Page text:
In the first minute, a rider pedaled down the middle of the street,
refusing to move to his right. In less than five minutes, several
cyclists crossing Oak Avenue pulled in front of the The Bee's car,
forcing two more cars to stop.
Ten minutes later, the entire group crossed four-lane Douglas
Boulevard, bringing cars approaching at 45 mph – in both directions –
to a sudden halt.
"I've never seen it so dangerous as it has been," Blumenfeld would
comment later. "I've seen more close calls than ever."
The riders headed to Itchy Acres, a neighborhood with narrow roads and
no sidewalks. One amateur racer, 52-year-old Tracy Muegge, had
recently urged riders to slow the pace through Itchy Acres – but to no
On this Saturday, Matt Obregon, a college student and part-time racer,
ramped up the speed and shot ahead.
The race was on.
Three dozen others gave chase, barreling through a stop sign before
nearly forcing a man and his dog into a ditch. The cyclists blanketed
the lane and a few moved across the center line to improve their
position in the pack.
It would have been impossible for a car to get past.
Unwritten rules of the road
Typically, well-behaved groups will call out, "Car back," and slide to
the right. Not here.
In cycling circles, behavior and style often are summed up in terms of
being "pro" or "not pro." When told of the scene through Itchy Acres,
Sayers scoffed and said, "That is absolutely not 'pro.'
"What a lot of riders have lost touch with is these group rides are
not racing. They're training. There is a place to go fast and a place
not to. You just don't do that in congested areas."
At the professional level, the pack or "peleton" is a marvel of
unwritten rules based on tradition and is almost entirely self-
policing, with unofficial leaders and enforcers who crack down on
those who fall out of line.
When asked about his ride, Obregon, 20, a pre-law major at California
State University, Sacramento, initially denied he had run stop signs,
asking, "Do you have video of me, or something?"
He later conceded the ride may have gotten out of hand but said the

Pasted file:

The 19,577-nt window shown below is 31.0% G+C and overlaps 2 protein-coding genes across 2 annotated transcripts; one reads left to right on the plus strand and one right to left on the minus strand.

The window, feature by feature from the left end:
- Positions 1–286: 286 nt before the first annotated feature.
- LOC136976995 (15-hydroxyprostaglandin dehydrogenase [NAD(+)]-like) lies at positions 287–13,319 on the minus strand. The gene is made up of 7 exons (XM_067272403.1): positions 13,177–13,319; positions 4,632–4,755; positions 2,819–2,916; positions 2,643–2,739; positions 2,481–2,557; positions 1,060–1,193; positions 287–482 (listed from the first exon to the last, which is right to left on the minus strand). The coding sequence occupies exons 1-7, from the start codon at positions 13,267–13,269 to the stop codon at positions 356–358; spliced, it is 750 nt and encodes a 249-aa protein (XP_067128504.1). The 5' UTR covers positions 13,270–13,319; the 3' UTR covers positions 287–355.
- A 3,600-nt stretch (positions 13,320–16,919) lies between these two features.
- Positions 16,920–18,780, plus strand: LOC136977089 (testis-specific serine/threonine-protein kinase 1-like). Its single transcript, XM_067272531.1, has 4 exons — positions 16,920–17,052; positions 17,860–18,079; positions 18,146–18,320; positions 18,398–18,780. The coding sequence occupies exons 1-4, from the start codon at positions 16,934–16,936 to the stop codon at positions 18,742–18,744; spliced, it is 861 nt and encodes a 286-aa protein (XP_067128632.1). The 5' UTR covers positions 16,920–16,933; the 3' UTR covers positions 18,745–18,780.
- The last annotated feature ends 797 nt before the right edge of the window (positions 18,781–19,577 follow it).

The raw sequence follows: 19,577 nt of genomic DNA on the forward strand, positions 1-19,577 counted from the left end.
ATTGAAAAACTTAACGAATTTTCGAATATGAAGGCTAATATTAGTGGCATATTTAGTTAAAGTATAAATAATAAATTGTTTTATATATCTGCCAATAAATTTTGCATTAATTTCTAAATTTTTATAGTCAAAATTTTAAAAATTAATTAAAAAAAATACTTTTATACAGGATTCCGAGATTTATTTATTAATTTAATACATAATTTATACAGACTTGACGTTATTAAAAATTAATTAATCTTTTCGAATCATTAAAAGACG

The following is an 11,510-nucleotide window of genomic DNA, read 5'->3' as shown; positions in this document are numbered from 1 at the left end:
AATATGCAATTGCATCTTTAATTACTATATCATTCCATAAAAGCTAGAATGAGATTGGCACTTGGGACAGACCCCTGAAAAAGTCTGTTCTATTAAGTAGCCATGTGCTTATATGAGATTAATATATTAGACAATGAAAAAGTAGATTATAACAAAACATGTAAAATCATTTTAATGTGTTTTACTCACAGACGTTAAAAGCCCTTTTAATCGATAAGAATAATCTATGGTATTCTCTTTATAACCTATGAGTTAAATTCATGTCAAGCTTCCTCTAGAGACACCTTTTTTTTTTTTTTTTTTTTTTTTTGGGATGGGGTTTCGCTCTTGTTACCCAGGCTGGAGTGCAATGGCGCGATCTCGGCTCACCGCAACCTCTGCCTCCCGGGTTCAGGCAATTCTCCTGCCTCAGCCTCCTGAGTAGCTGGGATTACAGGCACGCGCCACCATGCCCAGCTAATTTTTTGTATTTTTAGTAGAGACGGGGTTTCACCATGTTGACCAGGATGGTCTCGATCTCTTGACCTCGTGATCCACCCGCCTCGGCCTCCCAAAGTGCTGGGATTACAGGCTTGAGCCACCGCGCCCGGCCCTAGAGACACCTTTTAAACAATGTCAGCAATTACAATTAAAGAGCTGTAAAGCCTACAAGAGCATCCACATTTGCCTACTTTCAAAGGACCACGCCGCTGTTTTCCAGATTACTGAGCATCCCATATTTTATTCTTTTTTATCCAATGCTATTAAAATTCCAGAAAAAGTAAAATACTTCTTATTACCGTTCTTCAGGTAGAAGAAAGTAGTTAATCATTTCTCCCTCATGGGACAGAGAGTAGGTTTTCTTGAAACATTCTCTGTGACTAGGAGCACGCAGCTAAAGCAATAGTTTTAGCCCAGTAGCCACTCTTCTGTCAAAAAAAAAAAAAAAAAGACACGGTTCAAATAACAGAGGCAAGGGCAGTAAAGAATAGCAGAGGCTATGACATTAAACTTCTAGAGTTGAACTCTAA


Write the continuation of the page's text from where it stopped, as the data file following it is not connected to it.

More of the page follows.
group had a mind of its own.
"I'm just a student. I'm a realistic person. No one listens to
anyone," Obregon said. "They're Type A people and they all have good
The us-first pack mentality evident in Folsom can encourage people to
behave differently than when they ride alone, according to John Meyer,
a Sacramento clinical psychologist who specializes in sports
psychology. A former college basketball player, Meyer also is a
"There is something about being part of a group, the anonymity of
that," he said. "It's funny what that unleashes."
"When we get a paceline going, there is something adrenaline-making
about that, where as a group you go by the slower riders... . You're
riding by on a cool bike in a cool group 12 inches from the tire in
front of you. It gives you an identity and it does kind of kick up
that 'us-vs.-them.' "
Being in a group also allows some to dominate their surroundings as
they ignore rules, according to Rich Maile, 45, a local bike mechanic
and racer who competes nationally.
"One of the things I see is just general lack of courtesy," Maile
said. "The (Coffee Republic) group has swelled ... . Forty to 60
cyclists feel they have more of a right of way than a couple of
During the recent ride, the cyclists came upon Vince Martinez and his
dog without warning, blowing past at close range.
"There are kids in strollers out here," said Martinez, 48. "I know
these guys want to go fast and that's great. But this just isn't the
place for that."
Later, on busy Sierra College Boulevard, the riders kept mostly to the
bike lane. But as a downhill approached, a man and a woman on a tandem
swung out wide and accelerated, forcing a car to swerve.
Meyer says that kind of behavior probably is not limited to their bike
"There's a fair number of them that would look and conduct themselves
in much the same way in their life in general," said Meyer. "That guy
that is totally self-centered on his bike ... you might see a toned-
down version of that in his personal life or in the workplace."
Several cyclists say rides like the Coffee Republic will not change
until someone is seriously hurt or law enforcement issues tickets.
Short of that, Meyer says, the behavior likely will go unchecked
unless the cyclists look within because, he said, "The first step is
Blumenfeld, who dreamed up the Coffee Republic ride with a friend a
decade ago, isn't hopeful.
"It's cool that it got so big, but it's sad that it has become a
rebellious ride," she said. "The thing that bothers me most is the
attitude. It's a recipe for disaster that doesn't have to happen."